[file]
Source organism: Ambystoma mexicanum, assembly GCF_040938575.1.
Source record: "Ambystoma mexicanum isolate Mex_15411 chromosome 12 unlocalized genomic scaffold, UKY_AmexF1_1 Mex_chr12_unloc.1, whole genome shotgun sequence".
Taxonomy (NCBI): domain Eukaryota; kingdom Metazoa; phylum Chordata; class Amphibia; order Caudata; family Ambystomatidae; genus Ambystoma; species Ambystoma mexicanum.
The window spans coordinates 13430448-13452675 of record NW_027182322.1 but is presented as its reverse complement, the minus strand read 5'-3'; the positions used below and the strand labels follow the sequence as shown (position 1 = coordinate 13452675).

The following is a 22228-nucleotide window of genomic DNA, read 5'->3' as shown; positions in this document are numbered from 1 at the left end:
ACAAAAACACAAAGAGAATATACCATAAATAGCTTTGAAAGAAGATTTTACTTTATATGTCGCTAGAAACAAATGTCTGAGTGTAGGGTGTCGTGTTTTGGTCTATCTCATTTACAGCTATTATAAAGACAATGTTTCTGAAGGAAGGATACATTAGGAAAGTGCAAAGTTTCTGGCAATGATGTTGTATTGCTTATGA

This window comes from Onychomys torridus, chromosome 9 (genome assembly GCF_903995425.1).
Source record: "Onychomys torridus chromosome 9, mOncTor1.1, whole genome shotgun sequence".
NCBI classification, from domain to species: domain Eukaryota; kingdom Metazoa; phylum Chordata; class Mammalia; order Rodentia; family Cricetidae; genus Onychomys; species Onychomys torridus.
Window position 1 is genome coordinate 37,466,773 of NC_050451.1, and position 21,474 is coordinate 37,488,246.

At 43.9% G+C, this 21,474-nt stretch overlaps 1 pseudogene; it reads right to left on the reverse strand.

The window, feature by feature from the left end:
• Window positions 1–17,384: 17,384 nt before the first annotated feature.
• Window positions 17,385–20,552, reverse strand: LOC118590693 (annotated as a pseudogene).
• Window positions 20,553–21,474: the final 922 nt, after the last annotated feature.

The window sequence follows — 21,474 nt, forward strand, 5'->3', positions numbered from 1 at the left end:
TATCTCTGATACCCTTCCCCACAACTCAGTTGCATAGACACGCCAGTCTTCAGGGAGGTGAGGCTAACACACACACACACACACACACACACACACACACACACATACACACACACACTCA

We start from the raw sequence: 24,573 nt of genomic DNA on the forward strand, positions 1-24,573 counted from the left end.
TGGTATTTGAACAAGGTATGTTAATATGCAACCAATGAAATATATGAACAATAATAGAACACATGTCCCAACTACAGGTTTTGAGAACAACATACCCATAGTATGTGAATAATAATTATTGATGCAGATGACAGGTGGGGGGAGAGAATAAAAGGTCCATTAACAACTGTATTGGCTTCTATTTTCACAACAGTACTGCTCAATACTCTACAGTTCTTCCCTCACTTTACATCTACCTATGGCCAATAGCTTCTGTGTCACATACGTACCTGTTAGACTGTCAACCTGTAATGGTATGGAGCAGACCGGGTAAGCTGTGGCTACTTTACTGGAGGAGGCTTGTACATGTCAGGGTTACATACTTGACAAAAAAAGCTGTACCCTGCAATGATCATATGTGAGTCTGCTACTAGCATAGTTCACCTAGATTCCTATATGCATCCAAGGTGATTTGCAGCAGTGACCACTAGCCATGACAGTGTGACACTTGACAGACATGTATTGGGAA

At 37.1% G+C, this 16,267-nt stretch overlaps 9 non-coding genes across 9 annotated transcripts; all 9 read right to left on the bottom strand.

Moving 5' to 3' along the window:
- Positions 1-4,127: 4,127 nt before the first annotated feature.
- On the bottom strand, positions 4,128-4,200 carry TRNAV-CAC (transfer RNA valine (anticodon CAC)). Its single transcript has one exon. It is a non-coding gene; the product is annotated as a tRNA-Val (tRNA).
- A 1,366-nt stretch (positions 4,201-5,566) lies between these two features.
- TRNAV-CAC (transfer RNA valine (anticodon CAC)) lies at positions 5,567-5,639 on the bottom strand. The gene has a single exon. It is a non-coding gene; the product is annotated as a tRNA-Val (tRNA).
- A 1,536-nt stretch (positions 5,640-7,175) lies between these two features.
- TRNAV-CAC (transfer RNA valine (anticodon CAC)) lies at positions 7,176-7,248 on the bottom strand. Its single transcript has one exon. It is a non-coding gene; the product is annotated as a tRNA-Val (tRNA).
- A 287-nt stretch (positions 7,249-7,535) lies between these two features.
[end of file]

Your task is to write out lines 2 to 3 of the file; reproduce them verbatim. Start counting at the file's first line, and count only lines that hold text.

Source record: "Ambystoma mexicanum isolate Mex_15411 chromosome 12 unlocalized genomic scaffold, UKY_AmexF1_1 Mex_chr12_unloc.1, whole genome shotgun sequence".
Taxonomy (NCBI): domain Eukaryota; kingdom Metazoa; phylum Chordata; class Amphibia; order Caudata; family Ambystomatidae; genus Ambystoma; species Ambystoma mexicanum.